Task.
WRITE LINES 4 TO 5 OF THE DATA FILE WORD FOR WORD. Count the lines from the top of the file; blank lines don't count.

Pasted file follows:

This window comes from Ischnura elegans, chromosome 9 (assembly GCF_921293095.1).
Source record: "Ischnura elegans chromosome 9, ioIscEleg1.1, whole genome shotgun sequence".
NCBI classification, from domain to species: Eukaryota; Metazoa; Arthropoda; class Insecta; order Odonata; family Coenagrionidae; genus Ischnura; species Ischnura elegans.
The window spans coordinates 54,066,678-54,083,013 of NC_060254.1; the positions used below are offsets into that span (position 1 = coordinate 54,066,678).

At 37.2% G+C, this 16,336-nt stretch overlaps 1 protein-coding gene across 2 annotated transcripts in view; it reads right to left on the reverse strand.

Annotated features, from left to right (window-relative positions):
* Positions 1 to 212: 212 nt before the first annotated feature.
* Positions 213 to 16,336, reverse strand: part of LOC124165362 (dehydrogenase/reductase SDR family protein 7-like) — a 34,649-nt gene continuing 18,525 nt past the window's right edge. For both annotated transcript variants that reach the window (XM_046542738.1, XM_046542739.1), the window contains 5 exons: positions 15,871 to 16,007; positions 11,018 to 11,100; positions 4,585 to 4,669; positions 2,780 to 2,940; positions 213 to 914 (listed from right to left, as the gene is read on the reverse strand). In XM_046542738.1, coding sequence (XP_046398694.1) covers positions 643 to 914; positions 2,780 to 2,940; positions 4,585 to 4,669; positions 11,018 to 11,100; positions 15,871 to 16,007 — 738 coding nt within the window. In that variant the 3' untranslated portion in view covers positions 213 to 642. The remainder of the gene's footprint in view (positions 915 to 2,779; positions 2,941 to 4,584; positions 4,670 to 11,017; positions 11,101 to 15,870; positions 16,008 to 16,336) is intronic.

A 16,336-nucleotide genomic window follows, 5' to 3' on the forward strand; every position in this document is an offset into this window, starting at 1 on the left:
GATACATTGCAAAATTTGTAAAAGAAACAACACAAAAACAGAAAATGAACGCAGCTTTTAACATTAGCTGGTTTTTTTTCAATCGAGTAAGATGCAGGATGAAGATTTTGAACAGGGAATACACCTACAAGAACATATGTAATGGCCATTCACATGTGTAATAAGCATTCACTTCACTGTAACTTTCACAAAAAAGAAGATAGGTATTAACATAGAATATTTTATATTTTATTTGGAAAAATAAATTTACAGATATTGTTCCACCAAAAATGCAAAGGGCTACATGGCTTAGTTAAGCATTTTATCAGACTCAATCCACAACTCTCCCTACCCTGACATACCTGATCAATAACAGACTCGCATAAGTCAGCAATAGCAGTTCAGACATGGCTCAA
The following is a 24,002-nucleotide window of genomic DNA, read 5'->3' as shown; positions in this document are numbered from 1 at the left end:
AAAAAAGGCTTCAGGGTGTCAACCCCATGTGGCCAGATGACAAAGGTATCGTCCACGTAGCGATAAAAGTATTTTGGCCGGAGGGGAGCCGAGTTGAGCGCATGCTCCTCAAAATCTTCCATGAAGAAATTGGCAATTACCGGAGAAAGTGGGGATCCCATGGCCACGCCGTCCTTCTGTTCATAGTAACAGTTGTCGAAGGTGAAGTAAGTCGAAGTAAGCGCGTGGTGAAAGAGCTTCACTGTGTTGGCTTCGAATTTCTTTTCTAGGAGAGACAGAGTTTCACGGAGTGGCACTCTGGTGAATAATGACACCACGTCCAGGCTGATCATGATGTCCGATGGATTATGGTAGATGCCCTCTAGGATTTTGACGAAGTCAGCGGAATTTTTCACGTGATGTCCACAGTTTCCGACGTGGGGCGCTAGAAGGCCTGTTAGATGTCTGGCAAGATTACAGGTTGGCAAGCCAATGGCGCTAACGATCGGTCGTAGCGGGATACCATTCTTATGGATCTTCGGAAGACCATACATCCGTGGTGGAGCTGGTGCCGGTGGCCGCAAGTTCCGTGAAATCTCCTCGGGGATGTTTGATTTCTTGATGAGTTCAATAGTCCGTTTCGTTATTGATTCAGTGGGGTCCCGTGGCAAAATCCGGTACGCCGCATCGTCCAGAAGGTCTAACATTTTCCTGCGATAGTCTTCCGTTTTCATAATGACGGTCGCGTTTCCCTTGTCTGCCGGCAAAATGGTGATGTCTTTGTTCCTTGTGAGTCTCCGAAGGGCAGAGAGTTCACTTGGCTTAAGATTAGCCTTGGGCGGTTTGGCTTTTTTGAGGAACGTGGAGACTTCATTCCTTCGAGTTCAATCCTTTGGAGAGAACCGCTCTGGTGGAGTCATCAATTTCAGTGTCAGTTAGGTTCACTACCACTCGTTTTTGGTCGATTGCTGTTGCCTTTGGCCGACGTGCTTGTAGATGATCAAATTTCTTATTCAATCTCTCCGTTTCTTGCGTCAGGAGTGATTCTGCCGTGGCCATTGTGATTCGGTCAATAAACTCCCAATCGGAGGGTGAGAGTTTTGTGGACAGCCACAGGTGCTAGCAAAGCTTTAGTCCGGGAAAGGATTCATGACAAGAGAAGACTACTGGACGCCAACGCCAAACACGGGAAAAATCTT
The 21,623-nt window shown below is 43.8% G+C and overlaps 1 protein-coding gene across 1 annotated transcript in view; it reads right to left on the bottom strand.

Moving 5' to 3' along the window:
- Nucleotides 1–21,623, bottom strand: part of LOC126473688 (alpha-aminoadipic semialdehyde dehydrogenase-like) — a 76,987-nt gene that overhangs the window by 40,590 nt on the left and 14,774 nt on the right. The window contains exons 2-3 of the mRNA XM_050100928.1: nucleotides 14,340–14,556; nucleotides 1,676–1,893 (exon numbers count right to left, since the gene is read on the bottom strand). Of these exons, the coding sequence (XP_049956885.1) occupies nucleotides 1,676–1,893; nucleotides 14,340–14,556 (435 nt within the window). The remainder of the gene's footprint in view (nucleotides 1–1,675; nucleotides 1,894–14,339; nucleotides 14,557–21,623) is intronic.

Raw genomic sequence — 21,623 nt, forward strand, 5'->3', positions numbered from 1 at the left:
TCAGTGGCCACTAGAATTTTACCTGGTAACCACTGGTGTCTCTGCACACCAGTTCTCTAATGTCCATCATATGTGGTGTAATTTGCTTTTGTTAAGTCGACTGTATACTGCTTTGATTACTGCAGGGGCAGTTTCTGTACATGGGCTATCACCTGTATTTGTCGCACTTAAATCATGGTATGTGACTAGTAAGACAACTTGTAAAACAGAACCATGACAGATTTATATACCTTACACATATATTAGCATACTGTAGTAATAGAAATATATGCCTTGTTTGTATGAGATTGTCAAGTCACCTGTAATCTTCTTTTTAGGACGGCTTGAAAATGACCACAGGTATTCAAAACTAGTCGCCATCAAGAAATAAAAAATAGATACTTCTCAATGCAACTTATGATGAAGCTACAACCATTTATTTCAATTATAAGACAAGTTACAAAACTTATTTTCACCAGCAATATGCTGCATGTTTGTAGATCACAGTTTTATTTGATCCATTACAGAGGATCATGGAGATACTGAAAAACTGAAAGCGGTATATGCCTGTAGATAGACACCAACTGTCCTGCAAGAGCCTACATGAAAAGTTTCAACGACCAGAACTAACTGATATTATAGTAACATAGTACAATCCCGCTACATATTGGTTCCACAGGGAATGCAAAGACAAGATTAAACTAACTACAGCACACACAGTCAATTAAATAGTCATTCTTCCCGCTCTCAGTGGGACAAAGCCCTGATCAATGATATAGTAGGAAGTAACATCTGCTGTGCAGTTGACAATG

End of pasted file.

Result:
The window spans coordinates 54,066,678-54,083,013 of NC_060254.1; the positions used below are offsets into that span (position 1 = coordinate 54,066,678).

At 37.2% G+C, this 16,336-nt stretch overlaps 1 protein-coding gene across 2 annotated transcripts in view; it reads right to left on the reverse strand.